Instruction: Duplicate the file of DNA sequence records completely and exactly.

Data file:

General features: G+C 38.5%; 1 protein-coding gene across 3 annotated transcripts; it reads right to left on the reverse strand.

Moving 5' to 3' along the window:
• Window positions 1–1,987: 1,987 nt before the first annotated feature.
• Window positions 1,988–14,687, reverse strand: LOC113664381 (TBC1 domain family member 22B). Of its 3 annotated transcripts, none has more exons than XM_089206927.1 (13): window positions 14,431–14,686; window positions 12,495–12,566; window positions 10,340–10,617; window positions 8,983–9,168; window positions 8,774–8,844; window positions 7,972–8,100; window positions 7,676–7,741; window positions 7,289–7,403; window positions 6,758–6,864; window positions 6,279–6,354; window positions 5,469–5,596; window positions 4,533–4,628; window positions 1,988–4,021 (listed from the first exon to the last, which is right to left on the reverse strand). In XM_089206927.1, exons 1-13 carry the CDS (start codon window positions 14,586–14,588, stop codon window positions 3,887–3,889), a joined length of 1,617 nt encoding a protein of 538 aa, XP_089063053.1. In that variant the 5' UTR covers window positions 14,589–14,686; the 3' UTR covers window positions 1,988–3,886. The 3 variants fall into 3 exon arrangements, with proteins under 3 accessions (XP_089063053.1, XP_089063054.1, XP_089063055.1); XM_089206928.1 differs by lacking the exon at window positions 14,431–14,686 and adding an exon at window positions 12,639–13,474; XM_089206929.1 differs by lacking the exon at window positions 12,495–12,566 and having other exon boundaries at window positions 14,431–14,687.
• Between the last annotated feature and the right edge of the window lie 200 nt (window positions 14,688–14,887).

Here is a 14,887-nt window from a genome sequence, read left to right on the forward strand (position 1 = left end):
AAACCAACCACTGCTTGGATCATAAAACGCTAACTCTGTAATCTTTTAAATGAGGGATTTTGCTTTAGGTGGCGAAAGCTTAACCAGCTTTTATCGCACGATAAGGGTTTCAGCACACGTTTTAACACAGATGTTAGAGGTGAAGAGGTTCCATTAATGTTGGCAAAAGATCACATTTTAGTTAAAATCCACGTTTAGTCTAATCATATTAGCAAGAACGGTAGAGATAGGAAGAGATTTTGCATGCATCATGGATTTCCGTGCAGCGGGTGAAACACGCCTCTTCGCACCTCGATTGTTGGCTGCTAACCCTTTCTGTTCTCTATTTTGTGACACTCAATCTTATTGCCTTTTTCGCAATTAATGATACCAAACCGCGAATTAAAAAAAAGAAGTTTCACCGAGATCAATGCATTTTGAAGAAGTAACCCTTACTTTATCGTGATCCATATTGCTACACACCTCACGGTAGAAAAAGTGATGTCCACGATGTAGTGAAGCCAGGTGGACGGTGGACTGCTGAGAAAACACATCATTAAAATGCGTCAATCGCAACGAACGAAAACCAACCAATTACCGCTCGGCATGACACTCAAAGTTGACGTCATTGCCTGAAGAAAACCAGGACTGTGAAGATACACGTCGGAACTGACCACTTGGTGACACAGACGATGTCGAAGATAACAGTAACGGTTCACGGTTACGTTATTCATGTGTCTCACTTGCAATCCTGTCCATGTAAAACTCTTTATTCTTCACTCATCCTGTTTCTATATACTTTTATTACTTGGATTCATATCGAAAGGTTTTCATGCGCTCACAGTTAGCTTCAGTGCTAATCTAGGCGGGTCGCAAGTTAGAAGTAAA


General features: G+C 38.5%; 1 protein-coding gene across 3 annotated transcripts; it reads right to left on the reverse strand.

Moving 5' to 3' along the window:
• Window positions 1–1,987: 1,987 nt before the first annotated feature.
• Window positions 1,988–14,687, reverse strand: LOC113664381 (TBC1 domain family member 22B). Of its 3 annotated transcripts, none has more exons than XM_089206927.1 (13): window positions 14,431–14,686; window positions 12,495–12,566; window positions 10,340–10,617; window positions 8,983–9,168; window positions 8,774–8,844; window positions 7,972–8,100; window positions 7,676–7,741; window positions 7,289–7,403; window positions 6,758–6,864; window positions 6,279–6,354; window positions 5,469–5,596; window positions 4,533–4,628; window positions 1,988–4,021 (listed from the first exon to the last, which is right to left on the reverse strand). In XM_089206927.1, exons 1-13 carry the CDS (start codon window positions 14,586–14,588, stop codon window positions 3,887–3,889), a joined length of 1,617 nt encoding a protein of 538 aa, XP_089063053.1. In that variant the 5' UTR covers window positions 14,589–14,686; the 3' UTR covers window positions 1,988–3,886. The 3 variants fall into 3 exon arrangements, with proteins under 3 accessions (XP_089063053.1, XP_089063054.1, XP_089063055.1); XM_089206928.1 differs by lacking the exon at window positions 14,431–14,686 and adding an exon at window positions 12,639–13,474; XM_089206929.1 differs by lacking the exon at window positions 12,495–12,566 and having other exon boundaries at window positions 14,431–14,687.
• Between the last annotated feature and the right edge of the window lie 200 nt (window positions 14,688–14,887).

Here is a 14,887-nt window from a genome sequence, read left to right on the forward strand (position 1 = left end):
AAACCAACCACTGCTTGGATCATAAAACGCTAACTCTGTAATCTTTTAAATGAGGGATTTTGCTTTAGGTGGCGAAAGCTTAACCAGCTTTTATCGCACGATAAGGGTTTCAGCACACGTTTTAACACAGATGTTAGAGGTGAAGAGGTTCCATTAATGTTGGCAAAAGATCACATTTTAGTTAAAATCCACGTTTAGTCTAATCATATTAGCAAGAACGGTAGAGATAGGAAGAGATTTTGCATGCATCATGGATTTCCGTGCAGCGGGTGAAACACGCCTCTTCGCACCTCGATTGTTGGCTGCTAACCCTTTCTGTTCTCTATTTTGTGACACTCAATCTTATTGCCTTTTTCGCAATTAATGATACCAAACCGCGAATTAAAAAAAAGAAGTTTCACCGAGATCAATGCATTTTGAAGAAGTAACCCTTACTTTATCGTGATCCATATTGCTACACACCTCACGGTAGAAAAAGTGATGTCCACGATGTAGTGAAGCCAGGTGGACGGTGGACTGCTGAGAAAACACATCATTAAAATGCGTCAATCGCAACGAACGAAAACCAACCAATTACCGCTCGGCATGACACTCAAAGTTGACGTCATTGCCTGAAGAAAACCAGGACTGTGAAGATACACGTCGGAACTGACCACTTGGTGACACAGACGATGTCGAAGATAACAGTAACGGTTCACGGTTACGTTATTCATGTGTCTCACTTGCAATCCTGTCCATGTAAAACTCTTTATTCTTCACTCATCCTGTTTCTATATACTTTTATTACTTGGATTCATATCGAAAGGTTTTCATGCGCTCACAGTTAGCTTCAGTGCTAATCTAGGCGGGTCGCAAGTTAGAAGTAAA